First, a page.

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Waste Policy - August 2018

Proposition: "There are clear net benefits for Australians from (further) increasing the diversion of waste from Australian landfills."

Background information (provided to panellists)

The Senate Environment and Communications References Committee recently released its report from its inquiry into the waste and recycling industry in Australia. The Committee noted that by 2014–15, waste disposal to landfill had increased to 21 million tonnes, while the quantity of material recycled in Australia had increased to 35 million tonnes. In addition, Australia exported some 4.2 million tonnes of recyclable materials, including 1.3 million tonnes to China.

The Committee recommends that the Australian Government prioritise a circular economy in which materials are used, collected, recovered and reused, consistent with Australia’s National Waste Policy which, inter alia, aims to reduce the amount of waste for landfill disposal.

The inquiry was prompted by a contentious Four Corners report into the waste and recycling industry which highlighted major incidences of illegal dumping of waste and recyclable materials.

On 1 January, China has effectively stopped accepting Australia’s exported recyclables due, in part, to their strict new rules on contamination. This has contributed to what many have called a 'waste crisis' in Australia.

Public interest and debate around waste and recycling issues has also been piqued by recent corporate announcements to reduce single-use plastics (e.g. supermarket shopping bags, drinking straws) and the second series of the ABC's 'The War on Waste'.

Lastly, some submitters to the Senate waste inquiry expressed concern that waste levies have contributed to illegal dumping. State government landfill levies (paid in addition to landfill gate fees which cover the private costs of landfilling) have steadily increased, which for example, at $138 per tonne in NSW metropolitan areas, now exceed by an order of magnitude available landfill externality valuations such as made by the Productivity Commission in 2006 and in supporting research to the National Waste Policy in 2009.

Collaborator credits: we would like to thank Drew Collins for his assistance in framing this poll question and for his expert overview of the results.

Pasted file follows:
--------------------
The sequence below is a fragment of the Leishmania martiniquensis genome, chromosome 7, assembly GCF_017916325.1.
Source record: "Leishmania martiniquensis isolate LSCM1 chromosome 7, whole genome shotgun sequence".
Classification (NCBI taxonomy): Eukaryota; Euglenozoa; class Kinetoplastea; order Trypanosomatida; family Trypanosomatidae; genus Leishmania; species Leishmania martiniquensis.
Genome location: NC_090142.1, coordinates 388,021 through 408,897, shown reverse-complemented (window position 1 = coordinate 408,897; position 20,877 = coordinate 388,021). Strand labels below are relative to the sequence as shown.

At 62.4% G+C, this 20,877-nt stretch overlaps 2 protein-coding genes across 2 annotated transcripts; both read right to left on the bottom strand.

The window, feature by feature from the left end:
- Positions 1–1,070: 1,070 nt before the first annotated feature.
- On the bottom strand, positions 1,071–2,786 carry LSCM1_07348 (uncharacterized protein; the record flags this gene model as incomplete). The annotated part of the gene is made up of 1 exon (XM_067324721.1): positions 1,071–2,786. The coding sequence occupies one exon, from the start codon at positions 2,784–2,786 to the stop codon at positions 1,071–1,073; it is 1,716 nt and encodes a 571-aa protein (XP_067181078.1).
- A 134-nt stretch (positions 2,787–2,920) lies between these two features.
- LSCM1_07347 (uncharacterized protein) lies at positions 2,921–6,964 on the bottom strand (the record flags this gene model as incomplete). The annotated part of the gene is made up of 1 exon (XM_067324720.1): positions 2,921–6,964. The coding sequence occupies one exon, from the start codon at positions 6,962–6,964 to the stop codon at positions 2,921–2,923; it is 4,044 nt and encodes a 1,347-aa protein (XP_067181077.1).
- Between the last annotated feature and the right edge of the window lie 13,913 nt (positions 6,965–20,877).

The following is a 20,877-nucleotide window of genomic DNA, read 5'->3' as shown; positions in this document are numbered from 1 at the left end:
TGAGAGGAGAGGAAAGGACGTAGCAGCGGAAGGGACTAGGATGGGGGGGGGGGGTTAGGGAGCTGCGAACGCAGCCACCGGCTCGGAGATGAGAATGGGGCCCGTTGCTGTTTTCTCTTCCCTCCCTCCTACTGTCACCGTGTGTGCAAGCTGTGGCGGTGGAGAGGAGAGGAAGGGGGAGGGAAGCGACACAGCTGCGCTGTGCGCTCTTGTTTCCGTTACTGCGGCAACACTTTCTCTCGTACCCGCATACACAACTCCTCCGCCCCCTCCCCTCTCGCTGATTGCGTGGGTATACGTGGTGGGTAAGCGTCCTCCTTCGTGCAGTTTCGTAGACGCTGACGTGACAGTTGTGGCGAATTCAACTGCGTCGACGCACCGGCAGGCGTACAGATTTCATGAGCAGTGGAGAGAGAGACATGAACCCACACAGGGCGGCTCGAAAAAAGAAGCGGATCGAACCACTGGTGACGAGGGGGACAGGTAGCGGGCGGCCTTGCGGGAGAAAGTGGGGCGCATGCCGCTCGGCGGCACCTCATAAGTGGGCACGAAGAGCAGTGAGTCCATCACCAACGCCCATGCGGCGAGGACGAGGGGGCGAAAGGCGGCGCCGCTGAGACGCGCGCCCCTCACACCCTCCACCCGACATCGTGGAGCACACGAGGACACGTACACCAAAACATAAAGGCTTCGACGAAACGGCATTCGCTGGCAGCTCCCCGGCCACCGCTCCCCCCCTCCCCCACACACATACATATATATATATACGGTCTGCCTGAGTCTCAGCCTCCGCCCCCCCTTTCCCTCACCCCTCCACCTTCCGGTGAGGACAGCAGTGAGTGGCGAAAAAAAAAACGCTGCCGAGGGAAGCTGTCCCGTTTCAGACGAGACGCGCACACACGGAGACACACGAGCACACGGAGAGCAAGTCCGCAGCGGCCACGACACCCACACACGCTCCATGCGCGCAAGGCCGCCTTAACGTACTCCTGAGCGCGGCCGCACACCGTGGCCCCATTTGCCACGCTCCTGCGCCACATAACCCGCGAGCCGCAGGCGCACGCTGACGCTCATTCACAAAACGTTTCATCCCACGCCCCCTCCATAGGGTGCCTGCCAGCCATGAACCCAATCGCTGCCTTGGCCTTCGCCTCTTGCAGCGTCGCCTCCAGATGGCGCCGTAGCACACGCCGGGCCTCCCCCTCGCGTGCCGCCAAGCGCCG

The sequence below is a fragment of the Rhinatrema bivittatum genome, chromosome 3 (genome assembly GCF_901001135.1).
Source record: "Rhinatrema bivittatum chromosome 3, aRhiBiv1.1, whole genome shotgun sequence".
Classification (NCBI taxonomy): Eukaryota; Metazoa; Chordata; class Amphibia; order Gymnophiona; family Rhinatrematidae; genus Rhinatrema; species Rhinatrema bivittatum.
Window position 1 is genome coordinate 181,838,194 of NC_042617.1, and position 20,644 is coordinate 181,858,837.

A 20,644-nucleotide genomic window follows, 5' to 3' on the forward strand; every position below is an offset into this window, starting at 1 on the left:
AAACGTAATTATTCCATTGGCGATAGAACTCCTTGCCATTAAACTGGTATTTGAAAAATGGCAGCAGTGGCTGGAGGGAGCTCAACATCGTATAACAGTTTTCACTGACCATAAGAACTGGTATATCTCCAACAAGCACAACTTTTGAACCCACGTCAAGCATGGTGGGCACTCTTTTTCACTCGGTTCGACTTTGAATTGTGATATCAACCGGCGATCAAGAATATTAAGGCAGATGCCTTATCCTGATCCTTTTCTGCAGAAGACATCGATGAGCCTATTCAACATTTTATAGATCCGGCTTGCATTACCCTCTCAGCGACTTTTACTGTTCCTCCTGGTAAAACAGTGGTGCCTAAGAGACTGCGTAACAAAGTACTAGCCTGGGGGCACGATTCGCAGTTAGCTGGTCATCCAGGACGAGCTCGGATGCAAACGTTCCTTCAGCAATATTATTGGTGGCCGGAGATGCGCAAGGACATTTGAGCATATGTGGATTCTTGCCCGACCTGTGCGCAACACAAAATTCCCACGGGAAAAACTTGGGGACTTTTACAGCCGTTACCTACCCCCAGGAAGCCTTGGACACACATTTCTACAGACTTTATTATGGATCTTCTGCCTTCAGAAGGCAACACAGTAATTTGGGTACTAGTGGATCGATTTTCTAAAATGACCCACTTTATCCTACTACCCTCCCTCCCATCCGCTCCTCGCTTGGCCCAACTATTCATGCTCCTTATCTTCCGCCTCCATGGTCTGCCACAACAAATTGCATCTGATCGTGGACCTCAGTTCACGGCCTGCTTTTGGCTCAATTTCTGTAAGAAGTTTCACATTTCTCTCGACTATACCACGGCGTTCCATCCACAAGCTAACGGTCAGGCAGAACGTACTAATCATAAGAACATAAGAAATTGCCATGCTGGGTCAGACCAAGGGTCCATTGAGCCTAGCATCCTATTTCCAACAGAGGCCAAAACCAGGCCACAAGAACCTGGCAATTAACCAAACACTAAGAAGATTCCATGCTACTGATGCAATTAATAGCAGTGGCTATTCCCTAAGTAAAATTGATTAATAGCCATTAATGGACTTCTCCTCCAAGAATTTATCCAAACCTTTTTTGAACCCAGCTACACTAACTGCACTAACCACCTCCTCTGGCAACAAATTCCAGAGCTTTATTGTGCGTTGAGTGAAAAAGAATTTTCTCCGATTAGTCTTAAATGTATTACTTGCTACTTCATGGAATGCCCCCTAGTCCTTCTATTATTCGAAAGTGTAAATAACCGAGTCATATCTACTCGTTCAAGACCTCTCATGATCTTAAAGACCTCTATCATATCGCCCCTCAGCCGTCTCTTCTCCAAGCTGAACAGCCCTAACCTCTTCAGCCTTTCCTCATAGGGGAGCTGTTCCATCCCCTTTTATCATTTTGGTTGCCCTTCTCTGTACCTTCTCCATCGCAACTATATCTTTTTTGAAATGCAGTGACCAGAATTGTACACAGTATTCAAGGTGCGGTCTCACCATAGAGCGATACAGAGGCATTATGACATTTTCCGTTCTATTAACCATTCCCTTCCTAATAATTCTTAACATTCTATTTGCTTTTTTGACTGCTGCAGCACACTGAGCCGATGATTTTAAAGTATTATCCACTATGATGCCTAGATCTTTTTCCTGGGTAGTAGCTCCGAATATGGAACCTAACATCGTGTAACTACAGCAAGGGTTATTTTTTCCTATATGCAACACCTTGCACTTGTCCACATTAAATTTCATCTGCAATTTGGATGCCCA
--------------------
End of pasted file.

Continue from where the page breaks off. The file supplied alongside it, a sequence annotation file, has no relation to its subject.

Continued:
Overview of poll results by Drew Collins

drew-collins

Drew Collins

A number of surveys have been conducted in Australia on community attitudes to the environment.

Governments at all levels have actively promoted landfill diversion, and recycling in particular. Communities are embracing broader sustainability practices, and recycling is seen as a material way this can be done with opportunities for everyone to contribute. However, there are costs as well as benefits involved in diverting resources from landfill to reuse, recycling, or energy recovery.

Read more

NEP Q32 - Chart 1 (Responses)

NEP Q32 - Chart 2 (Responses weighted)


Responses (16)


 

Peter Abelson

Uncertain (neither agree nor disagree)

7

Unfortunately the question is too broad to allow for a specific response. In my view, there would be net benefits in diverting some waste from land fills but not in diverting other wastes.


 

Garry Barrett

Strongly agree

9


 

Harry Bloch

Strongly agree

10

There is a standard market failure argument that householders and at least some businesses don't pay the incremental pecuniary costs of the waste they have picked up from their premises, much less any of the substantial environmental costs. Even where waste removal charges are separately indicated on council rate notices, the charge is compulsory (no opt-out provision) and is independent of the quantity of waste picked up from the premise.


 

Alison Booth

Strongly agree

10

While I agree with the proposition, I would have preferred to see some discussion of what alternative policies might be. The waste sector is an environmental sector, and this is one in which the federal government has shown itself  to be very weak. Managing waste is important for productivity, and the environment – and through the latter, the welfare of future generations. Firms and individuals are unlikely to take into account the externalities associated with waste, and this is a clear example an an area in which there are externalities that government needs to manage. (There are some rare examples of companies shifting towards more environmentally friendly packaging, for example, and a decent government could use fiscal incentives to encourage thistrend. Unfortunately our government is not that imaginative.) A further problem is that waste  management  affects all levels of government, so there is also a coordination problem.  Moreover, Australia will not be able to continue exporting some of our waste overseas, as other countries are now showing more enlightened policies towards management of the environment and waste than we are. Taking action to manage waste is needed now to mitigate risks to long-term sustainable growth and to contribute to emissions reductions.